Gendered language is pervasive in society beyond the confines of postmodern feminism. Usually it is seen with greetings or addressing large groups at once. Often greetings like “Hey guys” give gender to a group of people that similar to that of the reality. This practice is notable through, YouTube video greetings. Certain YouTubers have gained notoriety through their gendered greeting like Shane Dawson and James Charles. Dawson has opened up his videos with the phrase “Hey! What’s up you guys?” (Kweeny Kween, 2018) giving a stereotypically masculine gender to the audience. However, on the other side of the binary is James Charles’ greeting, who starts off his videos with the phrase “Hi, sisters!” (Brenden, 2017). Charles has even gone on to dub his audience as the sisters because of his repeated use of the phrase. Even though Charles’ greeting is a more noticeable gendering because its stereotypically feminine gendering, both these factors are lost to the idea that both Dawson and Charles have wide and diverse audience. Gendered language is so common that it is almost unnoticeable at times.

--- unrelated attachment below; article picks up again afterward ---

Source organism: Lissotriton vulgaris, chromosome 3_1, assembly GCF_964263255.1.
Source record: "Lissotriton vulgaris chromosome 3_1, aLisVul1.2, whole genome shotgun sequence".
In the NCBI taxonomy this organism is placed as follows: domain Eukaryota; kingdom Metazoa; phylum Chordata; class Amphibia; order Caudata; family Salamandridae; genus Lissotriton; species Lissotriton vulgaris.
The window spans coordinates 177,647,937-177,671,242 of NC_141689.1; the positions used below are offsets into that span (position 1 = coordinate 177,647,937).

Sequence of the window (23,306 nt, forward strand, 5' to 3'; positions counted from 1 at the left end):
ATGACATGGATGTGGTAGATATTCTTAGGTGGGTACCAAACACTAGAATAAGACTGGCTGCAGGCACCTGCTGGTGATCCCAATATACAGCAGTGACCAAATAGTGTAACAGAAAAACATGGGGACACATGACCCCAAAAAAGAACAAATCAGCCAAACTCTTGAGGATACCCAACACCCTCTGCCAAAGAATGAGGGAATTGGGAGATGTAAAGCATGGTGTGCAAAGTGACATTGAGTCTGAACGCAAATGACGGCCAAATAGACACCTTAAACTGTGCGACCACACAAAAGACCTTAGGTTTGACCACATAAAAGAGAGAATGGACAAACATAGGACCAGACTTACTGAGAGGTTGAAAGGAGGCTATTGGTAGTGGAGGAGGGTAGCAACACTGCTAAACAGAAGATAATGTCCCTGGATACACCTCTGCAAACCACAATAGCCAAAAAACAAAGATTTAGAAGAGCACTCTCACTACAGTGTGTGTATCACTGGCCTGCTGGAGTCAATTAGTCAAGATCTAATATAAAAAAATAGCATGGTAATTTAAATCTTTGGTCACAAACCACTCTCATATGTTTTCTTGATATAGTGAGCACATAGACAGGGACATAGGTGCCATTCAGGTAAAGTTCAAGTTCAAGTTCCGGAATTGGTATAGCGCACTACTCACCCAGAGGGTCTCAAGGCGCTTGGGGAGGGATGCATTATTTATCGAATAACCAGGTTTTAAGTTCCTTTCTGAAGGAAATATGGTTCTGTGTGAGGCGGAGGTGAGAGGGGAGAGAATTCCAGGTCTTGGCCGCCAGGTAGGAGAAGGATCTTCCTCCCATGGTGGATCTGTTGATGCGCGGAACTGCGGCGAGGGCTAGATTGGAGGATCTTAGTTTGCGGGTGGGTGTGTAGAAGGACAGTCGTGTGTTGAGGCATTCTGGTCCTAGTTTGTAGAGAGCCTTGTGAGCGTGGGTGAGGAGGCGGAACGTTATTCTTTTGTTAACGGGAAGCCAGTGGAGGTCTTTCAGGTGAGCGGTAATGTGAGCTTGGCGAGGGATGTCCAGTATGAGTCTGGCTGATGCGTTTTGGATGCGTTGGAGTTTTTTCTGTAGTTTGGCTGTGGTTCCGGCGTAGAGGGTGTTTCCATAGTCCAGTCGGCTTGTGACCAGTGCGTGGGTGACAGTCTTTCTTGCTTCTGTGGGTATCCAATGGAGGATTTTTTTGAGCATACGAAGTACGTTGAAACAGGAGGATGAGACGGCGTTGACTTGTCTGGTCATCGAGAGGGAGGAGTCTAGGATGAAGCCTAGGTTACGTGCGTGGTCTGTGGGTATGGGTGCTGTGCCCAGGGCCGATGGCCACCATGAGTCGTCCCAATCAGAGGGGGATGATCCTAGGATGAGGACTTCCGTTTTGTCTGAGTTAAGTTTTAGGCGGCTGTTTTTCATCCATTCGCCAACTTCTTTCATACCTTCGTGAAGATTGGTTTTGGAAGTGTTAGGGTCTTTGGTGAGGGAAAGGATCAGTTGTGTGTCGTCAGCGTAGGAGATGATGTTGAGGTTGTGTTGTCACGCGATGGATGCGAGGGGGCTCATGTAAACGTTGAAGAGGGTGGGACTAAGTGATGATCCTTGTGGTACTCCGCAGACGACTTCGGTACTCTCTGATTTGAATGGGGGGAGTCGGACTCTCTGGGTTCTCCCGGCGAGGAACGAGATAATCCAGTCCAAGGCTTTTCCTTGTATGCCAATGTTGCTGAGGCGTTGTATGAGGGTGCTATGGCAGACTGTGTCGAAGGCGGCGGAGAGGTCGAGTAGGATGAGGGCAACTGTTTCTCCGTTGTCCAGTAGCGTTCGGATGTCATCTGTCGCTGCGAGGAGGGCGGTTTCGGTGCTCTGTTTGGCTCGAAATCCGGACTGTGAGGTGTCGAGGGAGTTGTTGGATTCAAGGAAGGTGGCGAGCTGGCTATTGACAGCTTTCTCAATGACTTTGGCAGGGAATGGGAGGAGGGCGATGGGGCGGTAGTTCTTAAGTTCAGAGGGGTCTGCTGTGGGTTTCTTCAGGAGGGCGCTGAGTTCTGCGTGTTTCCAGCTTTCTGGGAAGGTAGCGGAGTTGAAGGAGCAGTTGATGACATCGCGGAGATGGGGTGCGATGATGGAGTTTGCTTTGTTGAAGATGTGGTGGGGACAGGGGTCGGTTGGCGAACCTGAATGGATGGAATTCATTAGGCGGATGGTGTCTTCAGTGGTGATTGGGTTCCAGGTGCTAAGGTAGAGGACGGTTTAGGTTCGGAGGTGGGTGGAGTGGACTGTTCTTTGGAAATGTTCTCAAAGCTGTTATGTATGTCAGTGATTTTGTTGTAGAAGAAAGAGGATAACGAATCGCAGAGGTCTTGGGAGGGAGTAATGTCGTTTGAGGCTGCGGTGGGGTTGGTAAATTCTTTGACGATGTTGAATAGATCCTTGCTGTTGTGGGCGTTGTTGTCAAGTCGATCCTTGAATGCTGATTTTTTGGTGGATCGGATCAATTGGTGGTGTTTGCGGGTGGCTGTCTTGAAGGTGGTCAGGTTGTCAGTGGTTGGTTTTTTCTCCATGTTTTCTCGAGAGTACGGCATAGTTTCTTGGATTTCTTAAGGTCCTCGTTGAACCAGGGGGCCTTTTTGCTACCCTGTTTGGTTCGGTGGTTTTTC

Postmodern feminism still carries an important role in society for breaking down the boundaries of sexism and patriarchal values. That being said, critics of postmodern feminism believe that the writings and the theorists focus too much on the academia of postmodern feminism rather than being applicable to society (Tong, 1998). Additionality, postmodern feminist writings are sometimes viewed as being opaque just for the sake of being opaque (Tong, 1998). The concerns with postmodern feminism, ultimately expand beyond the rhetoric of language and how it is used as a way to repress women and looks towards other systematic and social repressors that are prevalent in society. Though postmodern feminism is crucial to breaking down this language and undermine how patriarchal concepts effect language, many have issues with the theories.

Works Cited

Brenden. (2017, November 11). Every Single Time James Charles has said “Hi sisters” for One Minute Straight [Video file]. Retrieved from https://www.youtube.com/watch?v=Wmyn_q2YjoA

Kweeny Kween. (2018, April 15). The Evolution of Shanes’ “Hey What’s Up You Guys, Yes” [Video file]. Retrieved from https://www.youtube.com/watch?v=FjdLz0ISvSs

Laughey, D. (2007). Key Themes in Media Theory. London: McGraw Hill.

Tong, R.P. (1998). Feminist Though (2nd ed.) Colorado: Westview Press.

Written by Ruby Baden, 2019